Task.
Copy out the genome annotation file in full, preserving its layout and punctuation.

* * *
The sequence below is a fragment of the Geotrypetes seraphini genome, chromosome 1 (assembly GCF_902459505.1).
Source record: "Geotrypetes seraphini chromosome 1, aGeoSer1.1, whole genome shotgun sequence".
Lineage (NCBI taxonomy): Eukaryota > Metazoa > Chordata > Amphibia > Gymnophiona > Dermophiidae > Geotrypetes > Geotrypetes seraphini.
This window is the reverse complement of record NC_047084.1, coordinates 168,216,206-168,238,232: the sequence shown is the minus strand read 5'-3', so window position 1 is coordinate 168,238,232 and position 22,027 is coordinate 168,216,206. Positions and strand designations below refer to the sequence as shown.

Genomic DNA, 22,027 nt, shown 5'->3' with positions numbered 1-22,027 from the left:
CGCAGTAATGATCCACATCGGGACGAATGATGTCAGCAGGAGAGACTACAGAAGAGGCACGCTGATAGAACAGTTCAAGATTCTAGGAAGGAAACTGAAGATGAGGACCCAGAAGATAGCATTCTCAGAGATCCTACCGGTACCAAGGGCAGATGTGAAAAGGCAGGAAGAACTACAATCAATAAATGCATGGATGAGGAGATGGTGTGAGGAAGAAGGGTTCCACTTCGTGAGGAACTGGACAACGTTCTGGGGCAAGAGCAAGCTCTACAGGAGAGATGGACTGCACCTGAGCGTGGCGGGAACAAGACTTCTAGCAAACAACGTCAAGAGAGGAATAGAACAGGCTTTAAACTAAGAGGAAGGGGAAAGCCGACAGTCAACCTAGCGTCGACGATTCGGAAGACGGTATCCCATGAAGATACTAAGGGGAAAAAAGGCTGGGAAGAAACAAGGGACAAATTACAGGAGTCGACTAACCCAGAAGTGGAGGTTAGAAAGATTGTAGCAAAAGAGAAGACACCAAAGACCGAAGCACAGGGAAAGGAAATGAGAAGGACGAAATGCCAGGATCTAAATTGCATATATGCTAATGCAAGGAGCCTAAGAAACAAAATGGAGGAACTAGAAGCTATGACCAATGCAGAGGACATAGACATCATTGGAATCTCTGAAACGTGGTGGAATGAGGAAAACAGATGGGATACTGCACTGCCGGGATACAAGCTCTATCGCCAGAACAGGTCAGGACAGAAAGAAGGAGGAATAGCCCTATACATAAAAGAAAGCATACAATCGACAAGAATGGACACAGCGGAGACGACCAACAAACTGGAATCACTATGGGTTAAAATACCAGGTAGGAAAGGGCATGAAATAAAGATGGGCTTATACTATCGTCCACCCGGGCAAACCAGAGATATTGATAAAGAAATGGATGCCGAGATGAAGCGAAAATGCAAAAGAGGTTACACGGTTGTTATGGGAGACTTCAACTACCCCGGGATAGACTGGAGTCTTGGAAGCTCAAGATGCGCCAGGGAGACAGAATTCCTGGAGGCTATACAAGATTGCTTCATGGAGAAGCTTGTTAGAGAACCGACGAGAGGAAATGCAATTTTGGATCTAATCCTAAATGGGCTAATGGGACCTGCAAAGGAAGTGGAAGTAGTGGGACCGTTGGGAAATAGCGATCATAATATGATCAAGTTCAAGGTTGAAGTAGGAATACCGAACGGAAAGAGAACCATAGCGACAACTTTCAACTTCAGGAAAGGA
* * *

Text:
The sequence below is a fragment of the Geotrypetes seraphini genome, chromosome 1 (assembly GCF_902459505.1).
Source record: "Geotrypetes seraphini chromosome 1, aGeoSer1.1, whole genome shotgun sequence".
Lineage (NCBI taxonomy): Eukaryota > Metazoa > Chordata > Amphibia > Gymnophiona > Dermophiidae > Geotrypetes > Geotrypetes seraphini.
This window is the reverse complement of record NC_047084.1, coordinates 168,216,206-168,238,232: the sequence shown is the minus strand read 5'-3', so window position 1 is coordinate 168,238,232 and position 22,027 is coordinate 168,216,206. Positions and strand designations below refer to the sequence as shown.

Genomic DNA, 22,027 nt, shown 5'->3' with positions numbered 1-22,027 from the left:
CGCAGTAATGATCCACATCGGGACGAATGATGTCAGCAGGAGAGACTACAGAAGAGGCACGCTGATAGAACAGTTCAAGATTCTAGGAAGGAAACTGAAGATGAGGACCCAGAAGATAGCATTCTCAGAGATCCTACCGGTACCAAGGGCAGATGTGAAAAGGCAGGAAGAACTACAATCAATAAATGCATGGATGAGGAGATGGTGTGAGGAAGAAGGGTTCCACTTCGTGAGGAACTGGACAACGTTCTGGGGCAAGAGCAAGCTCTACAGGAGAGATGGACTGCACCTGAGCGTGGCGGGAACAAGACTTCTAGCAAACAACGTCAAGAGAGGAATAGAACAGGCTTTAAACTAAGAGGAAGGGGAAAGCCGACAGTCAACCTAGCGTCGACGATTCGGAAGACGGTATCCCATGAAGATACTAAGGGGAAAAAAGGCTGGGAAGAAACAAGGGACAAATTACAGGAGTCGACTAACCCAGAAGTGGAGGTTAGAAAGATTGTAGCAAAAGAGAAGACACCAAAGACCGAAGCACAGGGAAAGGAAATGAGAAGGACGAAATGCCAGGATCTAAATTGCATATATGCTAATGCAAGGAGCCTAAGAAACAAAATGGAGGAACTAGAAGCTATGACCAATGCAGAGGACATAGACATCATTGGAATCTCTGAAACGTGGTGGAATGAGGAAAACAGATGGGATACTGCACTGCCGGGATACAAGCTCTATCGCCAGAACAGGTCAGGACAGAAAGAAGGAGGAATAGCCCTATACATAAAAGAAAGCATACAATCGACAAGAATGGACACAGCGGAGACGACCAACAAACTGGAATCACTATGGGTTAAAATACCAGGTAGGAAAGGGCATGAAATAAAGATGGGCTTATACTATCGTCCACCCGGGCAAACCAGAGATATTGATAAAGAAATGGATGCCGAGATGAAGCGAAAATGCAAAAGAGGTTACACGGTTGTTATGGGAGACTTCAACTACCCCGGGATAGACTGGAGTCTTGGAAGCTCAAGATGCGCCAGGGAGACAGAATTCCTGGAGGCTATACAAGATTGCTTCATGGAGAAGCTTGTTAGAGAACCGACGAGAGGAAATGCAATTTTGGATCTAATCCTAAATGGGCTAATGGGACCTGCAAAGGAAGTGGAAGTAGTGGGACCGTTGGGAAATAGCGATCATAATATGATCAAGTTCAAGGTTGAAGTAGGAATACCGAACGGAAAGAGAACCATAGCGACAACTTTCAACTTCAGGAAAGGA